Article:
I remember a time when I wanted to defy gravity until I had an exoskeleton. I wanted to push weight away from me until I achieved a state of constantly-impressive. I imagined having a neck as thick as a young redwood tree if there is such a thing as a young redwood. I wanted to be able to crack eggs with my pecs. And shrug off any jacket with my traps. And rip any sleeve with my tri’s.
I prayed for the day that someone, some fool, would try to mug me with a little snub-nosed something and put the gun right against my abdomen and when the crook/thug/perp demanded my money, I would laugh and say something like “Are you sure you want to do this?” and the perp would look rattled by my confidence, my care-free attitude in the face of painful death. And he would shoot not because he was evil (private school education has taught me that there is no such thing as evil). He will shoot out of desperation and fear and confusion, all products of a cold, capitalist society, and my abs would absorb the bullet and with one quick flex, I would send it right back at him at a lethal speed—not because I am evil or afraid, but because I could not let this person shoot someone with flabby abs and no hard-earned defense against such an attack.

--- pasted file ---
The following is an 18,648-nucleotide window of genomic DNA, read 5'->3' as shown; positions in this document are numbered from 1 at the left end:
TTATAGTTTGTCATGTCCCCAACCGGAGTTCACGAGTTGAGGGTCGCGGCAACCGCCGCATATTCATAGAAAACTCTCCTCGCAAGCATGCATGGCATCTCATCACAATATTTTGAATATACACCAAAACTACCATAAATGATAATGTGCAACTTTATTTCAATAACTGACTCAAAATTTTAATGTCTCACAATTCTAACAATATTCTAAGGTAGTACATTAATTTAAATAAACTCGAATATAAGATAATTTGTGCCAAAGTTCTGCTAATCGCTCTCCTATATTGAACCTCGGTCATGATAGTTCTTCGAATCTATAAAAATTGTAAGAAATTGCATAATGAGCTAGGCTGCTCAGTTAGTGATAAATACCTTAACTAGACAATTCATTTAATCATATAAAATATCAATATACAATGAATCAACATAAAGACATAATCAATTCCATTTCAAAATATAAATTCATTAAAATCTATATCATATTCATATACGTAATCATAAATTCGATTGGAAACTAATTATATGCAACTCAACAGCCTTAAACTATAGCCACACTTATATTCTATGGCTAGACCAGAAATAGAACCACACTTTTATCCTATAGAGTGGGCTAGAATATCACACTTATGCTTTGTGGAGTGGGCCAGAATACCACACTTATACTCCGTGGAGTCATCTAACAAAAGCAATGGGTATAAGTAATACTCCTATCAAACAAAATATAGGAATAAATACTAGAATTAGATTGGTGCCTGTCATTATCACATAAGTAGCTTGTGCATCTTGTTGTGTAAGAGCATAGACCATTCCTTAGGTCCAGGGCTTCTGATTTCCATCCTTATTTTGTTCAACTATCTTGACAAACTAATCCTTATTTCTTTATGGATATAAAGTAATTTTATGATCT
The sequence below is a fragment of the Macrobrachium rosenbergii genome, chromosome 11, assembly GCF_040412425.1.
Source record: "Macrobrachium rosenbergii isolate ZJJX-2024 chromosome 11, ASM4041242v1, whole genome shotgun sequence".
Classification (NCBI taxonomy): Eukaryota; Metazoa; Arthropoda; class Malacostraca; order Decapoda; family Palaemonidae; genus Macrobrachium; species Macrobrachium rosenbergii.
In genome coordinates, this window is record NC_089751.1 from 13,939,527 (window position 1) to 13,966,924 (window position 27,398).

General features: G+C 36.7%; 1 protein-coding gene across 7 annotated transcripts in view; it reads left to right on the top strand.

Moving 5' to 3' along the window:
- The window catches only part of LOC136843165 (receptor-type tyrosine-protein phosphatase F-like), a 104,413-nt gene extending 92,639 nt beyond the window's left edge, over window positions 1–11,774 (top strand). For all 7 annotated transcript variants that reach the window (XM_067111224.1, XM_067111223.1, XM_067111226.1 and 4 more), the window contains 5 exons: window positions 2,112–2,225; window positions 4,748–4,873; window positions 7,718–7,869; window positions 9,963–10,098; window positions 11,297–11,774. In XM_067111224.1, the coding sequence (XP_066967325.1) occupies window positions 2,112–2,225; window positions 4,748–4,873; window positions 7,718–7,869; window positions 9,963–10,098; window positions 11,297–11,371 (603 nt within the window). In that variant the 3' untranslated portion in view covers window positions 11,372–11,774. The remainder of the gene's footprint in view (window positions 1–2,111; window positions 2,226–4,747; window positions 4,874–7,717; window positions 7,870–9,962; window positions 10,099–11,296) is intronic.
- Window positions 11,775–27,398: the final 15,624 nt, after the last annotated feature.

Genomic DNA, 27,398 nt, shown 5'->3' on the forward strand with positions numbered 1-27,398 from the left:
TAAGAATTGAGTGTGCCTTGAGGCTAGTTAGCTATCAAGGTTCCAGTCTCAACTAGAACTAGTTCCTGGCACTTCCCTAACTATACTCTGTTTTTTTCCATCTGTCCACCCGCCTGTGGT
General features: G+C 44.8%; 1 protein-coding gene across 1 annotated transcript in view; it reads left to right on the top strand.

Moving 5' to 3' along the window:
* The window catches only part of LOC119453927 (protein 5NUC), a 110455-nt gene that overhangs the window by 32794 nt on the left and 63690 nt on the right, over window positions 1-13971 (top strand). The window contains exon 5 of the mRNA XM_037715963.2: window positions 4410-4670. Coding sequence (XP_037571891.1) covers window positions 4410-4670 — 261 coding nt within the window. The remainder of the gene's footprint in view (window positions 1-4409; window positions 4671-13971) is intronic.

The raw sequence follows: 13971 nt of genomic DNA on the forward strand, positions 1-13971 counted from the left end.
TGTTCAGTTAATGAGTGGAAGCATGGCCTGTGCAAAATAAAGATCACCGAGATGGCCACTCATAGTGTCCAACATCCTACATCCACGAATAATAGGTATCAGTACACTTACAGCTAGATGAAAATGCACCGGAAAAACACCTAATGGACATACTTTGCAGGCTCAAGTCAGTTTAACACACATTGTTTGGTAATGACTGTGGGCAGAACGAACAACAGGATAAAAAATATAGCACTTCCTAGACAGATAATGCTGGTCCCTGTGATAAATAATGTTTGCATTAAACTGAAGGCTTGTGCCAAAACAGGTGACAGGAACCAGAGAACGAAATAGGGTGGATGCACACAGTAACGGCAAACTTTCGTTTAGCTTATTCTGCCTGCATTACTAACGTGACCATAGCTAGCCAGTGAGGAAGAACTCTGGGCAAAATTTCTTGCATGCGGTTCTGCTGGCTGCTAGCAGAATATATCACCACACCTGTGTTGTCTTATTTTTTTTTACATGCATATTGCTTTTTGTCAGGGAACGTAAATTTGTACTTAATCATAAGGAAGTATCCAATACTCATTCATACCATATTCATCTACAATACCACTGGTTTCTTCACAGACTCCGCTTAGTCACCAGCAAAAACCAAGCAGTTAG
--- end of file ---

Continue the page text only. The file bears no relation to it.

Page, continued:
What I really wanted was the confidence, the ability to display my middle finger to a complete stranger and be sure that I would be able to deal with the consequences. Being able to “deal with it” was an enormous concern of mine from the age of 16 onward. The exoskeleton was my best bet. “I can bench 280 pounds, bitch.” The exoskeleton would allow me to end all of my sentences with “bitch.”
“You see this, bitch?” I would say, displaying my veiny-pumped-muscular middle finger.
“That’s my parking spot, bitch,” I would smirk, pointing to an oil-stained black patch of the world between two weathered yellow lines with my authoritative center digit.
“Yes, I would like to see the dessert menu, bitch.”
But it never happened. I pushed weight away from me, I pulled weight up to me, I brought my elbows to my knees thousands of times, I used words like “reps” and “sets” together in breathless sentences, I bought the fingerless gloves and the sleeveless shirts, I became a member to a fitness center that was more like a house of mirrors, I got tattooed and pierced.
But none of this stage-dressing convinced my still-soft brain to erase the memories that were destined to be the foundation of the less-than-confident man I was to become. Not even a growth spurt between sophomore and junior year of high school could repair the grade school trauma (I went to St. Christina for 8 delicate years where I ate out of a desk and puked in a lunch-towel) of being the first when we lined up by height and the last when we were picked for teams. I just hunched my shoulders and stooped slightly so I didn’t appear as tall as I was. In my mind, I wasn’t tall; I was just an easier target.